On Tuesday, American citizens around the country gathered at their local polling place to determine the next two years of policies and President Joe Biden’s remaining presidency.
Republicans were expected to win the majority of votes, banking on discontent over rising prices throughout Biden’s presidency. However, Democrats swept up more victories than expected in several states.
As polls around the country begin to close, three states — Georgia, Arizona and Nevada — are still undecided. In the coming days, the states will determine what will happen in the next two years – whether Biden will be able to govern or will be systematically blocked by a Republican-controlled Congress.
Results so far
One of the most unexpected wins for Democrats was from key swing state Pennsylvania. Democratic candidate John Fetterman won against his Republican opponent, Trump backed celebrity surgeon Mehmet Oz, after one of the most heated live debates since former President Donald Trump and Hillary Clinton.
Fetterman had previously suffered a stroke earlier this year on May 13 which has hindered his ability to communicate effectively at times and required him to rely on captioning. Since the stroke, Fetterman had stayed away from public appearances.
However, on October 25 Fetterman appeared on TV against Oz for Pennsylvania’s first-ever live Senate debate. During the debate, Fetterman’s condition was noticeable as he fumbled over words and had difficulties answering questions.
After the debate, Oz appeared to be more favorable amongst voters — Oz even winning a key endorsement from Pittsburgh’s city newspaper, the Pittsburgh Post Gazette. Several days after the debate, Oz had gained53% of voters while Fetterman captured only 47%, according to polls Decision Desk HQ’s forecasting model: This signaled a reversal since prior to the debate, 52% of respondents said they would vote for Fetterman and 48% for Oz.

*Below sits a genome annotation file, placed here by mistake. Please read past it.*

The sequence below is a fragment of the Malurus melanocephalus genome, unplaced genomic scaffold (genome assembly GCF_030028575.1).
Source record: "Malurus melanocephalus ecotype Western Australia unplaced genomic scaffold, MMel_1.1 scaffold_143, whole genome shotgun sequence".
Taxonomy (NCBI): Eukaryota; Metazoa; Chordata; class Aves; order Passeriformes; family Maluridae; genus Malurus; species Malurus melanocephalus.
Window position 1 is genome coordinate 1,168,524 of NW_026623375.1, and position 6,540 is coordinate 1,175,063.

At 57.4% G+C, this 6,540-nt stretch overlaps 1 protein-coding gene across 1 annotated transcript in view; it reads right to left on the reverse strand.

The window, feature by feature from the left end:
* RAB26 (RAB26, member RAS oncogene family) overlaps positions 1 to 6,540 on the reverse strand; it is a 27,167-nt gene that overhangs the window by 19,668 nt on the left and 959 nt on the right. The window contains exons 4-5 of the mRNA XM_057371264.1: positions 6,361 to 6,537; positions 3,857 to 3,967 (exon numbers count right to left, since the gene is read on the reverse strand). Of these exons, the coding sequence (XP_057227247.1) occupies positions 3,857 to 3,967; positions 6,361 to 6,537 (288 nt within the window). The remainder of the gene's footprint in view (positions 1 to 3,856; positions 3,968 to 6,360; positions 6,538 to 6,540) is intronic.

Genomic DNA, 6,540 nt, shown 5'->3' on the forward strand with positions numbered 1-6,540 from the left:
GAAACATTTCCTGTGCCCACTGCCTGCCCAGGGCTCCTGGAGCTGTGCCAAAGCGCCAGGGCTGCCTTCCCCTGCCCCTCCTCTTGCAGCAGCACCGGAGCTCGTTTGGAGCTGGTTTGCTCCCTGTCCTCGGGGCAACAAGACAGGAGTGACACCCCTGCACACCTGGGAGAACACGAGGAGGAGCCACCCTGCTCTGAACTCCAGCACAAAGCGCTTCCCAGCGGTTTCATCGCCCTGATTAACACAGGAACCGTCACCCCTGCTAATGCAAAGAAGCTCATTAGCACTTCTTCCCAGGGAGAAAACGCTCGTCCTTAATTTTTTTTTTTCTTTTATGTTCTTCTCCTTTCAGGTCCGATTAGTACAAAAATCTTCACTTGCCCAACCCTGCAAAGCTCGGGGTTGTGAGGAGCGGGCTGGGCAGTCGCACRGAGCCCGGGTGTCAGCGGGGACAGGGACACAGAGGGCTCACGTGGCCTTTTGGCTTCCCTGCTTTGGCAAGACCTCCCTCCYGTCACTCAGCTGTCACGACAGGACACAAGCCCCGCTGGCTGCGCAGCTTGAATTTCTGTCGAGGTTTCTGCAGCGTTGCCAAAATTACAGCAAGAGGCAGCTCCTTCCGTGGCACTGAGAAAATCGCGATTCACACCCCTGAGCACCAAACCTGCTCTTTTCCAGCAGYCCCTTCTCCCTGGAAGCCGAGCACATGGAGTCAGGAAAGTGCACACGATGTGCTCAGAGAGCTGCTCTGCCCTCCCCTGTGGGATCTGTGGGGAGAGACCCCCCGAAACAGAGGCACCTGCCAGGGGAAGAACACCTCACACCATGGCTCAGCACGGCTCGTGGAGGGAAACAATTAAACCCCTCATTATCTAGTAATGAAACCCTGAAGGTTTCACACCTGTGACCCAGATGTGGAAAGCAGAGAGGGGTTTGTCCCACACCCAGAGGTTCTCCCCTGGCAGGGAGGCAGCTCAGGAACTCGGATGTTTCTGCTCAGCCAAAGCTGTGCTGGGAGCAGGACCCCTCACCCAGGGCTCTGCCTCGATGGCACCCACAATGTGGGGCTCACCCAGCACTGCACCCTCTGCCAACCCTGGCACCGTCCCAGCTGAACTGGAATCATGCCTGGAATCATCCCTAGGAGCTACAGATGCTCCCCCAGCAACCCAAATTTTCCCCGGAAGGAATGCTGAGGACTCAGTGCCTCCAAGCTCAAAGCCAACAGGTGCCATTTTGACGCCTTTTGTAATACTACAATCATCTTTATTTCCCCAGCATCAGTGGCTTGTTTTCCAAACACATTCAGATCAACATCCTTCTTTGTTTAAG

Despite the predicted grim odds for Fetterman, he managed to secure a Democrat win for Pennsylvania alongside Democrat Josh Shapiro for Governor against Trump-endorsed Republican candidate Doug Mastriano.
We lost fewer seats in the House of Representatives than any Democratic president’s first midterm election in at least 40 years.
And we had the best midterms for Governors since 1986.
The American people spoke.
— President Biden (@POTUS) November 9, 2022
Other key swing states such as Ohio voted in favor of the Republicans with J.D. Vance who won against his Democratic opponent Tim Ryan. Republican Mike Dewin also won by a landslide against his Democratic opponent Nah Whaley for Ohio governor.
The win for Republicans evened the playing field for the race to hold the Senate; so far Republicans hold 49 seats to Democrats 48.
As far as the House of Representatives, Republicans were also projected to win more seats. However, the blow to Democrats was lower than expected with the House at the time of publication in favor of Republicans with 209 seats and Democrats with 192.
Results still to come
Three states are remaining in the race to determine who will hold the majority of power for the next two years: Arizona, Nevada and Georgia.
So far, Arizona’s race is leaning toward Democrats with Mark Kelly holding 51.7% of votes at 70% of reporting. In the opposite direction, Republican nominee Adam Laxalt is projected to win, with Laxalt holding 49.4% of votes with 83% of reporting finalized.